DERSHOWITZ: What I'm telling you is the truth. and you're not denying it.

KING: All right, I've got to get a break, and we'll come back, and we'll hear from Reverend Mohler and Mike Farrell as well. We won't be dominated just by two people, everybody into the act.

This is LARRY KING LIVE. Don't go away.


VAN SUSTEREN: The governor of this state, Governor Bush, says an innocent man has never been executed under his. What's your response to that?

GRAHAM: I have just responded to that. As I said, you cannot publicly, they cannot politically, they cannot afford to -- in honesty, the fact is you have poor people, innocent people killed in Texas who are being systematically killed, and it's a killing machine, and they are killing people for votes and trying to get elected. In this process, the governors, the judges, all of them are part of it, and they cannot acknowledge that, and part of the system that is systematic oppression they are part of, and so they will continue to deny that. I think it's important I think for us to -- we can't trust any decision. We can't trust we can't trust them to fix a pothole in the community. How can we trust to make critical life-and-death decisions concerning people's lives that are caught up in system?



KING: Personally, I remember being at that prison with Karla Faye Tucker about a month or so before she was put to death in that very same prison.

Charles, before we get back to panel, anything new to report to us on the time factor here?

ZEWE: About seven or eight minutes ago, Larry, the reporter witnesses went inside the prison. That is a certain sign that the process is beginning. What happens is that the inmate is put on the gurney, strapped down with big leather straps, the IV is inserted, then he's asked by the warden if he has anything to say. So at that point Gary Graham will have a chance to make final statement, and then he's given three chemicals -- one to knock him out, one to collapse his lungs and one to stop his heart. It all takes about seven minutes totally. And in Texas, there have been 22 executions so far this year. This will be the 23rd. KING: He said, did he not, Charles, that he would resist it? They would forcibly tie him to gurney, that is true?

ZEWE: Yes. And let me tell you, he's living up to it. Yesterday, when they moved him out of Terrell (ph) Unit, which is where most male death row inmates are housed -- in fact, it's where all of the male death row inmates are housed in Texas, when they went to get him at the end of his visitation period during the day, they told him that he would not be returning to his cell, that they were going to take him straight to death house, put him in a cell there. And he -- as they were handcuffing Gary Graham, he started to resist. Well, he had to be subdued at that point and carried into a transport van that brought him here to the Walls (ph) Unit and to holding cell right off death chamber.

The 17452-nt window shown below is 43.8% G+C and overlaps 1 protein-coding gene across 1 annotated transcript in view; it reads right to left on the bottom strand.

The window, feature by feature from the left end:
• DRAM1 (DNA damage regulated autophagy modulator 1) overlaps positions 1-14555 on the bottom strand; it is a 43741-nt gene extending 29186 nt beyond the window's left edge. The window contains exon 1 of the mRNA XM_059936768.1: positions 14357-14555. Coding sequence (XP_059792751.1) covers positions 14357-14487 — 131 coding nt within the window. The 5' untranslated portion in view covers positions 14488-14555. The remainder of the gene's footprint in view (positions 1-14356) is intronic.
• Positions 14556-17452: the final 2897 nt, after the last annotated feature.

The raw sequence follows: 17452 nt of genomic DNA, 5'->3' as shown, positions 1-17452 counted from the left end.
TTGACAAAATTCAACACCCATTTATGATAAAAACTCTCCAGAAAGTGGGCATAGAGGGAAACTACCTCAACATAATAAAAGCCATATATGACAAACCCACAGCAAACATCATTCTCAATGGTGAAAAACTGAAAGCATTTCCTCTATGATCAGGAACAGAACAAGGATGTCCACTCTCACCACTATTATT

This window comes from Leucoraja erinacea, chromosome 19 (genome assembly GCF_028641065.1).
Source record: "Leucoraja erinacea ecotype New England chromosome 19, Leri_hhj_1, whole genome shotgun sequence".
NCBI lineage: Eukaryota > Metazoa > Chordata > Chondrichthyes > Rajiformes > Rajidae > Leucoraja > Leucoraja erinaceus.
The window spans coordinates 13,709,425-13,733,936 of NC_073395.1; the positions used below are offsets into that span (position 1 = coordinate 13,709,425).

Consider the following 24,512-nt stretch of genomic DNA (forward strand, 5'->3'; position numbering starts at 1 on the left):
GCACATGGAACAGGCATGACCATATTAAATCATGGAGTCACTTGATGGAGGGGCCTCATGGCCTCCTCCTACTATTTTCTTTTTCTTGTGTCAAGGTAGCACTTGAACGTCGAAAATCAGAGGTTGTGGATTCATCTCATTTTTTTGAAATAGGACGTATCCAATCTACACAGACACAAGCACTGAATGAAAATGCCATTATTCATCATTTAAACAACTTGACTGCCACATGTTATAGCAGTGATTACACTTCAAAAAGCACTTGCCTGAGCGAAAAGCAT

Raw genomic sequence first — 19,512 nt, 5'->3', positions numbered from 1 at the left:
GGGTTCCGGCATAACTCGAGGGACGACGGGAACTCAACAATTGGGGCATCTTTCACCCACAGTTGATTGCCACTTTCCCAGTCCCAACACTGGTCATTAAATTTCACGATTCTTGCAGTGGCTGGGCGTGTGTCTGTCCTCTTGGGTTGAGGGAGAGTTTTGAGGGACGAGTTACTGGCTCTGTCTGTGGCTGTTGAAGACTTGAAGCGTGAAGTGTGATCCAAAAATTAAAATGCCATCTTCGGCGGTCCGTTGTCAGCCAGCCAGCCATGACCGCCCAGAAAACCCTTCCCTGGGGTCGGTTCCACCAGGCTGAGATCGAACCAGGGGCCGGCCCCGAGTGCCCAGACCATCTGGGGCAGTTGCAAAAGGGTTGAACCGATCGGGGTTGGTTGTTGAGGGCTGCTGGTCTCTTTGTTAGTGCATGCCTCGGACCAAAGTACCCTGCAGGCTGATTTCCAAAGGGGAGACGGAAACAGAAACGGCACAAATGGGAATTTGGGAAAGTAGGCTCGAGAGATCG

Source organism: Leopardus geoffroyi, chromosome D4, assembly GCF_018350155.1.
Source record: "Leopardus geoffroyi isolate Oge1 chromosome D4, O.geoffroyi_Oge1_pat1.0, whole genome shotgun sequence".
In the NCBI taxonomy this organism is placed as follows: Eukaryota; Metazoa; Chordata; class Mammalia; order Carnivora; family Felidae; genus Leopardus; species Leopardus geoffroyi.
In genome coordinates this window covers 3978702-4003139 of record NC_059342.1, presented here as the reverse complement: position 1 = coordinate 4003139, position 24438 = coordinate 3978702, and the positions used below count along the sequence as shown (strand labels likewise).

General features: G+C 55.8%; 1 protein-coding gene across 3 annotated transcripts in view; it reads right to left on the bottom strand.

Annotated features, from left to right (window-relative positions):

He told his spiritual minister today in a conversation late this afternoon that he felt it was his duty to resist his own execution. So I would not be surprised to hear when witnesses come out that -- or hear at least from prison officials that he had to be subdued again and forcibly carried into execution room. We'll see.

KING: Mike Farrell, what's the -- thank you very much, Charles. We'll stay close to you.

Mike Farrell, what's reason you're against the penalty?

FARRELL: I believe killing is wrong. I believe that we demoralize our nation by continuing to indulge in this awful process when it's not necessary. We can put people away for life in prison without the possibility of parole, protect our ourselves and society from them. We can do it cheaper, more efficiently, and we don't make mistakes the way we may be making in this case.

KING: How many countries have thrown it out?

FARRELL: 105 countries have done away with the death penalty.

KING: All the European countries?

FARRELL: All the European countries. We're the last Western developed nation that continued to use this egregious practice, and we do it for political reasons, not because it's in any way more effective, or safer or better, it's simply because of politics.

KING: Reverend Mohler, we know the pope is opposed. Pat Robertson is now opposed. You continue unopposed, right?

MOHLER: Well, the majority of Americans continue to support the death penalty, because they understand the Biblical foundation and they understand the demands of justice. This is a very solemn moment. The state of Texas is acting on behalf of the people to execute a murderer. I believe what is demoralizing to a society is to allow murderers to go unpunished.

This is not revenge. It's not the Lex Taleonis (ph). It's not the law of the jungle. This is the constitutional and legal system of this country working in a way that is appropriate. The demand of evidence for a death penalty case is huge.